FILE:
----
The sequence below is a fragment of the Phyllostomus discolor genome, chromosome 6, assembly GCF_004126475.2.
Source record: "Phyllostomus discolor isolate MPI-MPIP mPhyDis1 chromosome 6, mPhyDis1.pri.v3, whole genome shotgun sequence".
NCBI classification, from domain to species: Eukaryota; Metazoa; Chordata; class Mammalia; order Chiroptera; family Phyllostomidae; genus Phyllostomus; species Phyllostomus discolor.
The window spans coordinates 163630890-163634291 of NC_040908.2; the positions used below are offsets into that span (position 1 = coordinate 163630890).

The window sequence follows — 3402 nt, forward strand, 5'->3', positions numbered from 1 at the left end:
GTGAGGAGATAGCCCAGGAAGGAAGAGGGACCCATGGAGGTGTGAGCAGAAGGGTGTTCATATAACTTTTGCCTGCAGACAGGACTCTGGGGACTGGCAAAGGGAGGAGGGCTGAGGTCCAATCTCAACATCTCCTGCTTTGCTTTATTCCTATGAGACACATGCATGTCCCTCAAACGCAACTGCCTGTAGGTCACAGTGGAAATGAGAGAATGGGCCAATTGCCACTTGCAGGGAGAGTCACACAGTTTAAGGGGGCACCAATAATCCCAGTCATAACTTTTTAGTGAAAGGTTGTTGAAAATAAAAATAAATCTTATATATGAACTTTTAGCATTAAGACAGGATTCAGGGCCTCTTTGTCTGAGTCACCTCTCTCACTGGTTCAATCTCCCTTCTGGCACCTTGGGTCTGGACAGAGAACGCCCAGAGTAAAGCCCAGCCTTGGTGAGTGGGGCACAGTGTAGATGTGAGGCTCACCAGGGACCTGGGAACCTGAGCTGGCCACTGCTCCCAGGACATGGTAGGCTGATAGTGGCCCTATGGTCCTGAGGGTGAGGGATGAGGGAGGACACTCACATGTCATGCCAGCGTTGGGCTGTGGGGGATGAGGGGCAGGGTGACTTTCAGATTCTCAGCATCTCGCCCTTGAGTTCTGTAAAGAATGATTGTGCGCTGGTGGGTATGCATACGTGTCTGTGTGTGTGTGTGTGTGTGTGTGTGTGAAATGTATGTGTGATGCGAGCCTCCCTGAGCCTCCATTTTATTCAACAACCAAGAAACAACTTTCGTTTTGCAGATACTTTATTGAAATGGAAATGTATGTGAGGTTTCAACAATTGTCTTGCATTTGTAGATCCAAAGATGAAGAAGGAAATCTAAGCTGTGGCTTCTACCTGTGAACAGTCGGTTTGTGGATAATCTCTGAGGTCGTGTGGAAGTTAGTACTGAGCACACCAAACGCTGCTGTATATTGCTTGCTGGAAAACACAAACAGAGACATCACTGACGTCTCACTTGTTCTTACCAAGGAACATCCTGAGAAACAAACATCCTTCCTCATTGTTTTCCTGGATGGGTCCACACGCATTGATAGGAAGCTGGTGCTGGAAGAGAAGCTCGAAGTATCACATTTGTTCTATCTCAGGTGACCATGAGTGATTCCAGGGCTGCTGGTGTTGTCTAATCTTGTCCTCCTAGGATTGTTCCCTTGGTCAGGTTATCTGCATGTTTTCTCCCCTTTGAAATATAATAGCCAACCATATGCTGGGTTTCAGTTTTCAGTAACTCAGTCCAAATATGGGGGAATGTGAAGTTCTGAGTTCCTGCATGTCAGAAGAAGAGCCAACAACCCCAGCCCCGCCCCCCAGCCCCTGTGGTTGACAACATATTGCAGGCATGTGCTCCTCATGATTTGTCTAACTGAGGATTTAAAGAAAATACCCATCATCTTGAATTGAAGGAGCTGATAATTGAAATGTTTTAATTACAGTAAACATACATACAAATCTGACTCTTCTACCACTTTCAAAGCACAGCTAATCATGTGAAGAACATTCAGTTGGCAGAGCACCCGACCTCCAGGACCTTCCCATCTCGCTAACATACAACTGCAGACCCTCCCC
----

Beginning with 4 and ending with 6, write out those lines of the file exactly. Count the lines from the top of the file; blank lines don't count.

The window spans coordinates 163630890-163634291 of NC_040908.2; the positions used below are offsets into that span (position 1 = coordinate 163630890).

The window sequence follows — 3402 nt, forward strand, 5'->3', positions numbered from 1 at the left end:
GTGAGGAGATAGCCCAGGAAGGAAGAGGGACCCATGGAGGTGTGAGCAGAAGGGTGTTCATATAACTTTTGCCTGCAGACAGGACTCTGGGGACTGGCAAAGGGAGGAGGGCTGAGGTCCAATCTCAACATCTCCTGCTTTGCTTTATTCCTATGAGACACATGCATGTCCCTCAAACGCAACTGCCTGTAGGTCACAGTGGAAATGAGAGAATGGGCCAATTGCCACTTGCAGGGAGAGTCACACAGTTTAAGGGGGCACCAATAATCCCAGTCATAACTTTTTAGTGAAAGGTTGTTGAAAATAAAAATAAATCTTATATATGAACTTTTAGCATTAAGACAGGATTCAGGGCCTCTTTGTCTGAGTCACCTCTCTCACTGGTTCAATCTCCCTTCTGGCACCTTGGGTCTGGACAGAGAACGCCCAGAGTAAAGCCCAGCCTTGGTGAGTGGGGCACAGTGTAGATGTGAGGCTCACCAGGGACCTGGGAACCTGAGCTGGCCACTGCTCCCAGGACATGGTAGGCTGATAGTGGCCCTATGGTCCTGAGGGTGAGGGATGAGGGAGGACACTCACATGTCATGCCAGCGTTGGGCTGTGGGGGATGAGGGGCAGGGTGACTTTCAGATTCTCAGCATCTCGCCCTTGAGTTCTGTAAAGAATGATTGTGCGCTGGTGGGTATGCATACGTGTCTGTGTGTGTGTGTGTGTGTGTGTGTGTGAAATGTATGTGTGATGCGAGCCTCCCTGAGCCTCCATTTTATTCAACAACCAAGAAACAACTTTCGTTTTGCAGATACTTTATTGAAATGGAAATGTATGTGAGGTTTCAACAATTGTCTTGCATTTGTAGATCCAAAGATGAAGAAGGAAATCTAAGCTGTGGCTTCTACCTGTGAACAGTCGGTTTGTGGATAATCTCTGAGGTCGTGTGGAAGTTAGTACTGAGCACACCAAACGCTGCTGTATATTGCTTGCTGGAAAACACAAACAGAGACATCACTGACGTCTCACTTGTTCTTACCAAGGAACATCCTGAGAAACAAACATCCTTCCTCATTGTTTTCCTGGATGGGTCCACACGCATTGATAGGAAGCTGGTGCTGGAAGAGAAGCTCGAAGTATCACATTTGTTCTATCTCAGGTGACCATGAGTGATTCCAGGGCTGCTGGTGTTGTCTAATCTTGTCCTCCTAGGATTGTTCCCTTGGTCAGGTTATCTGCATGTTTTCTCCCCTTTGAAATATAATAGCCAACCATATGCTGGGTTTCAGTTTTCAGTAACTCAGTCCAAATATGGGGGAATGTGAAGTTCTGAGTTCCTGCATGTCAGAAGAAGAGCCAACAACCCCAGCCCCGCCCCCCAGCCCCTGTGGTTGACAACATATTGCAGGCATGTGCTCCTCATGATTTGTCTAACTGAGGATTTAAAGAAAATACCCATCATCTTGAATTGAAGGAGCTGATAATTGAAATGTTTTAATTACAGTAAACATACATACAAATCTGACTCTTCTACCACTTTCAAAGCACAGCTAATCATGTGAAGAACATTCAGTTGGCAGAGCACCCGACCTCCAGGACCTTCCCATCTCGCTAACATACAACTGCAGACCCTCCCC